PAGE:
Prince George is one of only a handful of cities in the province that still adds fluoride to its drinking water in an effort to prevent tooth decay. Some residents, however, say they have developed dental fluorosis — resulting in a permanent discolouration of enamel — because of overexposure to the chemical compound as children.
Kevin Millership, who is not a lawyer or a resident of Prince George, brought forward the lawsuit and is representing two people who claim they suffer from the disorder.
"Every day that Prince George is fluoridated, they're causing harm," he said.
"You basically look like you've been chewing on rocks and tar."
Millership said the damage caused by fluoride is more than just superficial.
"It's cosmetic, but it's also physical damage. It's cosmetic damage, physically damaging the teeth, and psychologically damaging the person affected."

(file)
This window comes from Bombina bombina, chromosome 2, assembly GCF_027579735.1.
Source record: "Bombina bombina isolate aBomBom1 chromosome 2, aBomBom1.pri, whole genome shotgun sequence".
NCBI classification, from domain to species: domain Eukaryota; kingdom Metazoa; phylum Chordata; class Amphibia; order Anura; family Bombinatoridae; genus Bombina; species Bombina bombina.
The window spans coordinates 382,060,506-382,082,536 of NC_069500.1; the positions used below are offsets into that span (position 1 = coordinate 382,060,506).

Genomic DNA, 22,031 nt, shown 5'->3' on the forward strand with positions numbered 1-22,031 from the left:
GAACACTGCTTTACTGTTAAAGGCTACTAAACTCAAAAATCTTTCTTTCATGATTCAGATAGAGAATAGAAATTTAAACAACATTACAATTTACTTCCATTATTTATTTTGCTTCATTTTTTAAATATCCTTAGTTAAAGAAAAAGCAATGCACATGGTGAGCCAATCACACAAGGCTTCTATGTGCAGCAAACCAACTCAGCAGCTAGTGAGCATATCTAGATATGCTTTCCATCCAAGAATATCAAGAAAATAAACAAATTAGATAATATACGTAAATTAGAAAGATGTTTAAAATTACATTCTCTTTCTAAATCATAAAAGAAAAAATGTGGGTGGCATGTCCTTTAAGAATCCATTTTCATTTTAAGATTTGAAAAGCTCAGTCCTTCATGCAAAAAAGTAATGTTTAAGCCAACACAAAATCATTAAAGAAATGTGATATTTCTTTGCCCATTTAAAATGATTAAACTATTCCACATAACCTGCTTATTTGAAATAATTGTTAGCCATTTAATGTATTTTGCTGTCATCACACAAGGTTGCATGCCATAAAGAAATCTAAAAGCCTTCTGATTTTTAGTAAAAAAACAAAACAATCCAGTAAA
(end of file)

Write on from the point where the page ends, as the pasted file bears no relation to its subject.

This is not the first time Millership has taken his case against fluoridated drinking water to court. In 2003, he unsuccessfully tried to sue the city of Kamloops, B.C., in an attempt to get compensation for himself.
The Centre of Disease Control, Health Canada, and Northern Health Authority have all endorsed adding fluoride to tap water, despite the fact that many municipalities have eliminated the chemical from its water supplies.
The City of Prince George said it would not comment on the lawsuit while it is before the courts. A referendum on the issue will be held during the municipal election this fall.
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